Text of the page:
It must be spring, the Forsythia has coloured up. Noticeable colour in the buds clothing the bare stems is the first sign that we are pulling out of winter and day length is increasing. Forsythia x intermedia ‘Spring Glory’ is the first to break ranks in the two beds planted with species and cultivars of the genus Forsythia.

A plant as reliable in its flowering as spring follows winter. The buds respond to the increasing warmth and open exposing the bright yellow petals. Expanding to splay out and recurve slightly. One of the many cultivars resulting from the hybridisation of F. suspensa and F. viridissima. ‘Spring Glory’ is a further hybrid from an earlier American cultivar ‘Primulina’. All to the benefit of gardeners who by planting add to the colour of spring.

Secondary to this, although a sighting of equal importance confirming that spring has indeed arrived was the sight of not one but three of the finance department staff on a lunch time perambulation through the Garden on a day when the maximum temperature reached 11c at midday. This on the 25th February when the sun shone from 8.30am continually until 3.45pm and then again made a spot appearance at 4.15pm.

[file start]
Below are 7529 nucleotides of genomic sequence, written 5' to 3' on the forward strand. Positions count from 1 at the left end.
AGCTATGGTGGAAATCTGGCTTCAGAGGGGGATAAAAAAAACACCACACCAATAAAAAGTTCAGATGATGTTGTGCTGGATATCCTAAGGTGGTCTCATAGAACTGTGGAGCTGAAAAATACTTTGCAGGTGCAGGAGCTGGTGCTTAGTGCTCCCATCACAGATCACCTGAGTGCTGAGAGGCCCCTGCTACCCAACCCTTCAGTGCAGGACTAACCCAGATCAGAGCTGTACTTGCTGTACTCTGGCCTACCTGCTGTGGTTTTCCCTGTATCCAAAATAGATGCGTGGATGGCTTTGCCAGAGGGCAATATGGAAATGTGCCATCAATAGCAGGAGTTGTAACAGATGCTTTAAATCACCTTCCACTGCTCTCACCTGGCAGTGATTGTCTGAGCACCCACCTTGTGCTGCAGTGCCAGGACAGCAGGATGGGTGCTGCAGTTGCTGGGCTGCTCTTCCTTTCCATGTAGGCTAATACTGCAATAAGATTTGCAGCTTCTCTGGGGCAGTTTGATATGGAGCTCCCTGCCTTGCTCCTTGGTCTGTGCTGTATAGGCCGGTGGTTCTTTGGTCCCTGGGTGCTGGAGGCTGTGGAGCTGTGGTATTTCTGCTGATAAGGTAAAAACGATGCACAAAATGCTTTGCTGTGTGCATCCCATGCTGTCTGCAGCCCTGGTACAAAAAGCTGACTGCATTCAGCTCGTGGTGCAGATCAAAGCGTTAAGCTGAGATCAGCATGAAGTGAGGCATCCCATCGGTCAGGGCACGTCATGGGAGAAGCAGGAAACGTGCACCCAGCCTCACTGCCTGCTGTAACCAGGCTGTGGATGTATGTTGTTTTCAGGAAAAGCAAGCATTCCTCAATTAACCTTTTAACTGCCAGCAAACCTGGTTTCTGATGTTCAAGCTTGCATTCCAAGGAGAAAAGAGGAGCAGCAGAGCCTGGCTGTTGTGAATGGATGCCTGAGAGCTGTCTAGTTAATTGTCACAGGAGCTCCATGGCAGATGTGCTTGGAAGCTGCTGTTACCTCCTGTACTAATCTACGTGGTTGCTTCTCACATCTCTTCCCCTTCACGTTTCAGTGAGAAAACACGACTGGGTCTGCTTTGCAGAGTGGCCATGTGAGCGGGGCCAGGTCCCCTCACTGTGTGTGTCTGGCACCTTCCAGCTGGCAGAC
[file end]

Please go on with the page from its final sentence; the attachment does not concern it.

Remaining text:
Mar 262013
 

Clumping over a mound in the rock garden is a sturdy plant, Arctostaphylos pumila, an evergreen shrub of the Ericaceous family.

It is endemic to a small area near Monterey on the Californian coastline, in North America, where it can be found beneath Pine trees and on the coastal strand. The leaves are shrouded in fine downy hairs giving a degree of protection from desiccation by coastal breezes. This is especially noticeable on the newly emerging growth and gives a surprisingly soft feel to a ‘lino’ like leaf. Beneath the foliage is attractive reddish brown bark, which flaks with age.

This plant is on the verge of flowering, the cluster of immature ivory bells hang down from terminal growth.

Arctostaphylos pumila. Photo by Tony Garn

Arctostaphylos pumila

Arctostaphylos pumila. Photo by Tony Garn

Arctostaphylos pumila

Arctostaphylos pumila. photo by Tony Garn

Arctostaphylos pumila